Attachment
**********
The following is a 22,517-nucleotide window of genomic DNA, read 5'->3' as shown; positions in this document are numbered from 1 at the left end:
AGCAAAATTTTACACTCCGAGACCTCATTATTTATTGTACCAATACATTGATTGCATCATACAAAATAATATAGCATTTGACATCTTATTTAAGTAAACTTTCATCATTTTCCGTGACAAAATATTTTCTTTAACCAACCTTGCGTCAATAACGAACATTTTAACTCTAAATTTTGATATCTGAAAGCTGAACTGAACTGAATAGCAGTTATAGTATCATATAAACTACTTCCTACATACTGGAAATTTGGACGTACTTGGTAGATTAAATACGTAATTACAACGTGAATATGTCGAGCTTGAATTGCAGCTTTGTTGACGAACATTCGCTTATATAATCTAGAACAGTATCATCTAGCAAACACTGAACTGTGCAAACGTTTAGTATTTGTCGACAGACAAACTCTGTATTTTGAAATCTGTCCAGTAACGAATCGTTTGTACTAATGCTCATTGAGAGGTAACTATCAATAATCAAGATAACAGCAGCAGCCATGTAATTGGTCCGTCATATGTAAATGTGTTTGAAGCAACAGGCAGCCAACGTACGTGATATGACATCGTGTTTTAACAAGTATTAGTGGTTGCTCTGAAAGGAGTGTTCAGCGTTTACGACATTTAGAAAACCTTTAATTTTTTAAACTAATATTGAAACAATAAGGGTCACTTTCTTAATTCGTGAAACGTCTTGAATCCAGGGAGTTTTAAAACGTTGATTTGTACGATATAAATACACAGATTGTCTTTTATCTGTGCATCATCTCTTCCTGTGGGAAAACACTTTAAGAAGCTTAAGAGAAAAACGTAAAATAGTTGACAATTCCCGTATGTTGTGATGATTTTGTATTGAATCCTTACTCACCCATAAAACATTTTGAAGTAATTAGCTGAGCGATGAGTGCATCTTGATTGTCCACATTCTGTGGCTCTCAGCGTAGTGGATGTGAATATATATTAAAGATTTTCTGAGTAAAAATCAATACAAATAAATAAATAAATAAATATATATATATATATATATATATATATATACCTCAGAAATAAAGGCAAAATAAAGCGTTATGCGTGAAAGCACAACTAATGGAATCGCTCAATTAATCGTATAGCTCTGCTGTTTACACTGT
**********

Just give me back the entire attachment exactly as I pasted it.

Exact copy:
The following is a 22,517-nucleotide window of genomic DNA, read 5'->3' as shown; positions in this document are numbered from 1 at the left end:
AGCAAAATTTTACACTCCGAGACCTCATTATTTATTGTACCAATACATTGATTGCATCATACAAAATAATATAGCATTTGACATCTTATTTAAGTAAACTTTCATCATTTTCCGTGACAAAATATTTTCTTTAACCAACCTTGCGTCAATAACGAACATTTTAACTCTAAATTTTGATATCTGAAAGCTGAACTGAACTGAATAGCAGTTATAGTATCATATAAACTACTTCCTACATACTGGAAATTTGGACGTACTTGGTAGATTAAATACGTAATTACAACGTGAATATGTCGAGCTTGAATTGCAGCTTTGTTGACGAACATTCGCTTATATAATCTAGAACAGTATCATCTAGCAAACACTGAACTGTGCAAACGTTTAGTATTTGTCGACAGACAAACTCTGTATTTTGAAATCTGTCCAGTAACGAATCGTTTGTACTAATGCTCATTGAGAGGTAACTATCAATAATCAAGATAACAGCAGCAGCCATGTAATTGGTCCGTCATATGTAAATGTGTTTGAAGCAACAGGCAGCCAACGTACGTGATATGACATCGTGTTTTAACAAGTATTAGTGGTTGCTCTGAAAGGAGTGTTCAGCGTTTACGACATTTAGAAAACCTTTAATTTTTTAAACTAATATTGAAACAATAAGGGTCACTTTCTTAATTCGTGAAACGTCTTGAATCCAGGGAGTTTTAAAACGTTGATTTGTACGATATAAATACACAGATTGTCTTTTATCTGTGCATCATCTCTTCCTGTGGGAAAACACTTTAAGAAGCTTAAGAGAAAAACGTAAAATAGTTGACAATTCCCGTATGTTGTGATGATTTTGTATTGAATCCTTACTCACCCATAAAACATTTTGAAGTAATTAGCTGAGCGATGAGTGCATCTTGATTGTCCACATTCTGTGGCTCTCAGCGTAGTGGATGTGAATATATATTAAAGATTTTCTGAGTAAAAATCAATACAAATAAATAAATAAATAAATATATATATATATATATATATATATATATACCTCAGAAATAAAGGCAAAATAAAGCGTTATGCGTGAAAGCACAACTAATGGAATCGCTCAATTAATCGTATAGCTCTGCTGTTTACACTGT